Congressman Raúl Grijalva (AZ-03) also led an amendment that would restore funding to the EPA’s Environmental Justice Program after the Trump administration proposed to eliminate it. This critical program helps low-income and communities of color overcome the disproportionate impacts of exposure to hazardous pollution and environmental contamination.
“The stakes have never been higher for communities of color when it comes to environmental justice and protection. From my front row seat on the House Natural Resources Committee, I’ve watched the Trump administration dismantle protections for our federal lands and open them up to the highest bidder,” said Rep. Ruben Gallego (AZ-7), a member of the Congressional Hispanic Caucus. “I’m proud to be fighting in Congress to stop Donald Trump from turning our public lands over to corporate polluters – most recently with my work with local tribes to push for protection of the Bears Ears National Monument. Our country should be protecting the landscape, wildlife and cultural and historic significance of these special places, not selling off America’s natural and cultural heritage.”
The Tri-Caucus members’ environmental leadership was not limited to floor action as many asserted their influence by forming task forces, leading committees and caucuses, and introducing legislation. In May 2017, Congressman Donald McEachin (VA-04), Congresswoman Nanette Barragán (CA-44) and Congresswoman Pramila Jayapal (WA-07) launched the United for Climate and Environmental Justice Task Force, which aims to address the disproportionate environmental impact on low-income families, communities of color and other marginalized groups.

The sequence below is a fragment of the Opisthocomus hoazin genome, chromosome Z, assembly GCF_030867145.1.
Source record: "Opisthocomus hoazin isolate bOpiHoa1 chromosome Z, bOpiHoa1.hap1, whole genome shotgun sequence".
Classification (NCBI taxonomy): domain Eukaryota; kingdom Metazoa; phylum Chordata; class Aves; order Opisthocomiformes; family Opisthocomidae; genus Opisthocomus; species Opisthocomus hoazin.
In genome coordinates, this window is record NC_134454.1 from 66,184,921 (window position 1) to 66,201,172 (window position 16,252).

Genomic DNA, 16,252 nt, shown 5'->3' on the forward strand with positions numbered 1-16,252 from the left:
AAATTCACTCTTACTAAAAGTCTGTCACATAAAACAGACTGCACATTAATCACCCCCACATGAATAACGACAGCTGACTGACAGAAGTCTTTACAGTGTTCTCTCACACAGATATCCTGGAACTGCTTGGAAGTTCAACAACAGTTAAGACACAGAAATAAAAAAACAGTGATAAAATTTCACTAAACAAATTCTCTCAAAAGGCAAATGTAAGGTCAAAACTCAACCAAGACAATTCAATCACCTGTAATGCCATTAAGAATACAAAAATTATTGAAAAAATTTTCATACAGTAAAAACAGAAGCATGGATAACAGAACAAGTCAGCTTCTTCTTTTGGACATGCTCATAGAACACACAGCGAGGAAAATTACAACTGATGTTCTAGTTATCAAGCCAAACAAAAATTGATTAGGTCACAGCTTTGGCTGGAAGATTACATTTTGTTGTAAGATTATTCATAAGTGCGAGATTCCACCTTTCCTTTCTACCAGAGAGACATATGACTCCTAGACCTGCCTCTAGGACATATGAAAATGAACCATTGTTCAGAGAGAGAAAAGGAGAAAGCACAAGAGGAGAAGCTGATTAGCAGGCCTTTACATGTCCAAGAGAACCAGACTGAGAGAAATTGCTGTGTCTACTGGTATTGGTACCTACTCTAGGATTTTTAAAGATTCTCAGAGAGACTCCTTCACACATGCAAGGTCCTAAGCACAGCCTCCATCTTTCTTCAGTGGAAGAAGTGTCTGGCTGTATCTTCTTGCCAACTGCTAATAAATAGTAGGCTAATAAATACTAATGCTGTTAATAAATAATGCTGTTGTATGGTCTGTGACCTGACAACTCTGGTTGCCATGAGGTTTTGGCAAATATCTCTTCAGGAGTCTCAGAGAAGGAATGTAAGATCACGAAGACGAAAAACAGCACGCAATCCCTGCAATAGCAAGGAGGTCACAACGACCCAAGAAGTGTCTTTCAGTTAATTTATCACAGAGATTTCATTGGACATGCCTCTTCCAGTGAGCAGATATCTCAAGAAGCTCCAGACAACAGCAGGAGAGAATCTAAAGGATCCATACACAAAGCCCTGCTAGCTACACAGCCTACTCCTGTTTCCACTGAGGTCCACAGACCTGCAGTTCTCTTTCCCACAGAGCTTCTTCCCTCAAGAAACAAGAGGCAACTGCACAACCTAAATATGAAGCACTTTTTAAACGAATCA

“California has some of the country’s most beautiful outdoor spaces, but in Los Angeles, just 15 percent of the population has pedestrian access to public parks or green spaces. And its communities of color who are particularly affected, with dramatically less access to parks than white neighborhoods. That is why I have made access to parks and outdoor spaces a priority of mine in Congress,” said Rep. Judy Chu (CA-27), Chairwoman of the Congressional Asian and Pacific American Caucus. “I’m especially proud to have championed the San Gabriel Mountains National Monument, which is already drawing more Angelenos than ever to have their lives changed through an experience in nature. But access isn’t enough. I want to ensure that when visitors arrive at our parks and trails, they find a pristine and safe environment with navigable trails and educational opportunities. And I’m proud to have the LCV as a partner in that work.”
Communities First: Report on Environmental Leadership from Caucuses of Color includes votes for 93 members of the House and Senate. The average score for CAPAC members was 98 percent, for the CBC it was 91 percent, and for CHC it was 90 percent. Further, more than 30 Tri-Caucus members consistently voted in favor of the environment, earning a perfect score of 100.
“Our communities deserve members of Congress who will stand up for our environment and public health, and the Tri-Caucus members are leading that charge,” said Ernesto Vargas, Chispa National Director. “With the Trump administration taking every opportunity to sell out our future so their industry friends can make a profit, the leadership of congressional members of color is more important than ever.”
View the Communities First: Report on Environmental Leadership from Caucuses of Color report here. LCV’s full 2017 National Environmental Scorecard can be found here.